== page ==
Eventually things kick off when Borlú tries to smuggle Mahalia's friend Yolanda over the border back into Besźel and a sniper picks her off with a head-shot at the checkpoint. But she was in Ul Qoma and the shooter was in Besźel, so whose jurisdiction does it fall under? And since the murder occurred across the legal border boundary, no breach has technically occurred, so there's nothing for Breach to be interested in. Borlú soon solves that problem by chasing the sniper and shooting him. Trouble is the shooter is in Besźel and Borlú is in Ul Qoma, so this is an act of breach, and sure enough almost immediately various shadowy figures appear as if from thin air, seize Borlú, tranquilise his ass and spirit him off to a mysterious location for interrogation. 

Once in the clutches of Breach Borlú soon realises that they are just a bunch of guys, albeit deadly combat ninja stylee ones, and moreover guys who are quite interested in what Mahalia knew, and Borlú now knows, which is why he hasn't just been summarily rubbed out and dumped in a canal like some of the more commonplace breachers. Some further detective work (facilitated by Breach's near-limitless powers within the city boundaries) reveals that the whole Orciny thing is a fairy-tale (if there is a shadowy third city it is Breach itself) designed to cover up a much more mundane scheme of corrupt selling-off of archaeological artefacts to large corporations, a scheme involving various high-ranking Besźel government officials who will stop at nothing to avoid capture, even arranging large-scale breachings and plunging the whole city/cities into anarchy. 

As with many mystery thrillers the pay-off here (i.e. wherein the solution to the mystery is revealed) doesn't really match up to the build-up (it's some fairly vanilla cheesy corporate evil), but by the time we get to it (and all the various climactic explosions and shootings) that doesn't really matter as that's not what the book is about. What it is about is the perfection of the central conceit of the two cities, their geographical intertwining and the conditioned behaviour of their respective inhabitants. This is the sort of idea that constantly teeters on the edge of absurdity - the reader, in a way, is having to do their own "unseeing" to avoid the whole fragile construction shattering under the strain of its own implausibility. There are a few jarring moments when foreigners visit the cities and start galumphing about breaching left right and centre like a herd of bleedin' elephants where there is a danger of the reader taking a step back and saying: yes, actually this is a bit silly, but generally the reader is kept securely tethered to the central premise, something that takes considerable authorial skill and discipline.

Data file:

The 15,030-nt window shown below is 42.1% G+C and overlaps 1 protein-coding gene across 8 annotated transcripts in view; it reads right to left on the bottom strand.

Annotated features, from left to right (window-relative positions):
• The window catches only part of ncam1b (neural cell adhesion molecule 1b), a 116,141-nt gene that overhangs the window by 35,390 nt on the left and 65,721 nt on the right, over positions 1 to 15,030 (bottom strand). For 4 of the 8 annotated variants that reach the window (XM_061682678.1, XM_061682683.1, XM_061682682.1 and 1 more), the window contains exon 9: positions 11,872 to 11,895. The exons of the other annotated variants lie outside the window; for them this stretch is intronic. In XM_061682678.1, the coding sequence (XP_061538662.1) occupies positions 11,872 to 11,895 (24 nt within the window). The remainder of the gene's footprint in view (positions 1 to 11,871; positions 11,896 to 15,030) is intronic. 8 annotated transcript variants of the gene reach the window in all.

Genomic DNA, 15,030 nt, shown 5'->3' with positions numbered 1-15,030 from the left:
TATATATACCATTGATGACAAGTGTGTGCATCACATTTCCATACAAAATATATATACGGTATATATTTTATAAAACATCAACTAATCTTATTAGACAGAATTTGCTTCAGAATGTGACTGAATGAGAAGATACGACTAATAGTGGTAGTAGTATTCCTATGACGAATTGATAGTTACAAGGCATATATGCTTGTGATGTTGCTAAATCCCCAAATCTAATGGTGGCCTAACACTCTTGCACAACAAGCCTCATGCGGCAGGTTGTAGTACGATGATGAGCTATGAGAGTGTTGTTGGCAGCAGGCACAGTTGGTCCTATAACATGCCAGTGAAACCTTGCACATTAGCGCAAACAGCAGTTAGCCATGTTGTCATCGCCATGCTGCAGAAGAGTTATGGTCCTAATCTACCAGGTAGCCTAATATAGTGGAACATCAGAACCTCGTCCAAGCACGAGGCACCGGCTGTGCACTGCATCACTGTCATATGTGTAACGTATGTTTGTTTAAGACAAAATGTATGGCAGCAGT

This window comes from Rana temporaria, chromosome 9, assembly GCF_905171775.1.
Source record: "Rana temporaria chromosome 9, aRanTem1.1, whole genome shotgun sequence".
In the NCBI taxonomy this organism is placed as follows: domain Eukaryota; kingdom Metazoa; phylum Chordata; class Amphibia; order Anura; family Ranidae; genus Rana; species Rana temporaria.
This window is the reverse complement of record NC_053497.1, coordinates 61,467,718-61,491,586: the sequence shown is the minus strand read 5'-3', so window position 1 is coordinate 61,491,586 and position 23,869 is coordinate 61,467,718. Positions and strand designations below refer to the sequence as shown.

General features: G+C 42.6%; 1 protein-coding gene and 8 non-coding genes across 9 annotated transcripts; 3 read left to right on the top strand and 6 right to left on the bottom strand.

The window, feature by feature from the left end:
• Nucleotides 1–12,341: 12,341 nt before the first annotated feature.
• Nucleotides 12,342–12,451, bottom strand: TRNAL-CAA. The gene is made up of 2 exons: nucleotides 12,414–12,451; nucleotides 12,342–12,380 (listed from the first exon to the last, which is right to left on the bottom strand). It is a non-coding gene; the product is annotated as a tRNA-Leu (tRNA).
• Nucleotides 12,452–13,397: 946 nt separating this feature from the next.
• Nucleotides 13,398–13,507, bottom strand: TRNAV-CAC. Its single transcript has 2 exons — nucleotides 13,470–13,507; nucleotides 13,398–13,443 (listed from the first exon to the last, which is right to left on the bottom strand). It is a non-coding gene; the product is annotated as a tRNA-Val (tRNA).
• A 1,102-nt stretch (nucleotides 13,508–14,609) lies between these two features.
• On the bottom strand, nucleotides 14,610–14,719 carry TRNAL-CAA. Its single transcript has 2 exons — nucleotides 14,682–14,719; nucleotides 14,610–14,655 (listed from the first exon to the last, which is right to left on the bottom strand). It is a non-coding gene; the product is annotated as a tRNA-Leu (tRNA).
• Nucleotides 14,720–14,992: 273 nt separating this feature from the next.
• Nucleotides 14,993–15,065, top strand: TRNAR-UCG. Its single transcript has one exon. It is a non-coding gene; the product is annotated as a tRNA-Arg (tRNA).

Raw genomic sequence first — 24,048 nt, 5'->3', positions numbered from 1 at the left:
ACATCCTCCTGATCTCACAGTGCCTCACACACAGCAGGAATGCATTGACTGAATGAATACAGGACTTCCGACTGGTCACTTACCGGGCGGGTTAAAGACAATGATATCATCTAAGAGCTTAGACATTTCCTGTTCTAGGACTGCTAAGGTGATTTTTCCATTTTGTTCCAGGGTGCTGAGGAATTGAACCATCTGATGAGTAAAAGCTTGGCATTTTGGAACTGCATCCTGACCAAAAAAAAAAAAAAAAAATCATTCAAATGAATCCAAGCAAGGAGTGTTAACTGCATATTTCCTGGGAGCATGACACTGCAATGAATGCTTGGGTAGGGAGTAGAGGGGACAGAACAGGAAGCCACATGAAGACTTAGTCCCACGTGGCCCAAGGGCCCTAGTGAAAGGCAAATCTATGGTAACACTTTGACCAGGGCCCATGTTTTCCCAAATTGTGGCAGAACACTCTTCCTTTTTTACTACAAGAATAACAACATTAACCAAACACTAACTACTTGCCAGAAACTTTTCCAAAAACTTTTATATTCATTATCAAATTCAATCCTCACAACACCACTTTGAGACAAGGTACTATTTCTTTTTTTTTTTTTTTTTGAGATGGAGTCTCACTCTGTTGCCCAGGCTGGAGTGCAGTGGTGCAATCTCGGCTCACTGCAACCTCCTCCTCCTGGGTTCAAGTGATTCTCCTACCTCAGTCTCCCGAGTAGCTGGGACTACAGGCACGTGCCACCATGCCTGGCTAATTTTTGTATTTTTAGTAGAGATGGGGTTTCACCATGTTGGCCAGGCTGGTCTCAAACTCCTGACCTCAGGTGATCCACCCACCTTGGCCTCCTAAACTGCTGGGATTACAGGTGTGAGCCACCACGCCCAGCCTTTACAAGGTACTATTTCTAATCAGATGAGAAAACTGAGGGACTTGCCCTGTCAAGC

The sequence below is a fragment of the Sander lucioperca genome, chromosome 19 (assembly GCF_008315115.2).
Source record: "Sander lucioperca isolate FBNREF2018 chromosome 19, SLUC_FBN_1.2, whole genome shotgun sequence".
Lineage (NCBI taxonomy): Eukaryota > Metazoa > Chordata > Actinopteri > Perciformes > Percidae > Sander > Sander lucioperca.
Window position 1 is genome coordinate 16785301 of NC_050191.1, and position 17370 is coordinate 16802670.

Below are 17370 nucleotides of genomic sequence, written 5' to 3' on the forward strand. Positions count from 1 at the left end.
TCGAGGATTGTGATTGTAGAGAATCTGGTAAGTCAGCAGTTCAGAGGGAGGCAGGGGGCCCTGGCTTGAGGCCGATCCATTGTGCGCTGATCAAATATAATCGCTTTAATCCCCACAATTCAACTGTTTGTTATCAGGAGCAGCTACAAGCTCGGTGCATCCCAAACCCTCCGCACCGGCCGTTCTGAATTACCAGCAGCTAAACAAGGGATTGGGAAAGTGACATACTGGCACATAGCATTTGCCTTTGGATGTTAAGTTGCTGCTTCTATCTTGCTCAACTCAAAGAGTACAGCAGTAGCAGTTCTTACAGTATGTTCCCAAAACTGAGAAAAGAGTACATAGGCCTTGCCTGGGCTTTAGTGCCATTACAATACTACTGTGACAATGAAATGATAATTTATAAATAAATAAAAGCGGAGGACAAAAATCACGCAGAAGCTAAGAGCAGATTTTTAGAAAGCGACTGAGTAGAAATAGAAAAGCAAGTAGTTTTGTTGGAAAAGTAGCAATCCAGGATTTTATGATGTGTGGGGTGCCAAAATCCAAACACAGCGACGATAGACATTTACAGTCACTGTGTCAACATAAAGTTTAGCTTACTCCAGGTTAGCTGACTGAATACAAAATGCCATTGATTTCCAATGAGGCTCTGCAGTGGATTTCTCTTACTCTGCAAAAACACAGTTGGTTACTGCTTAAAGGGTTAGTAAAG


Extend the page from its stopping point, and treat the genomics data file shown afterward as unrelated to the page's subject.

No doubt there are a few metaphors being played out here: the fundamental absurdity of arbitrary lines on a map as dividing lines between groups of closely-related people on the ground, totalitarianism and the desire to control even the near-unconscious thought processes of your citizens (so echoes of Nineteen Eighty-Four, of course), but also the "unseeing" that most of us do every day (or at least every day during non-pandemic conditions when we're free to roam the streets) of litter, dogshit, homeless people, conflict, harassment, etc. 

The most important thing to take away here, though, is that this is an absolutely terrific read for anyone even slightly interested in boundary-pushing fiction, mystery thrillers, or really just fiction in general, and I recommend it highly. Here's a brief interview with the author wherein he gives a potted summary of the plot.

The City & The City was adapted into a four-part TV series in 2018 starring David Morrissey (a former featuree here) as Borlú; obviously the key question you'll be asking is: how do they render the "unseeing"? And the answer is: with some blurring, like this. That works OK as far as I can see, though as it happens the mental picture I had was of the "other" city sort of receding to a lower-contrast, lower-brightness washed-out near-monochrome. Potayto potahto though, innit.

The City & The City also won a host of science fiction and fantasy awards - even though, unlike Miéville's earlier work, it arguably contains almost no elements of either genre - including the venerable Hugo Award, the other recipient of which to feature on this blog was The Dispossessed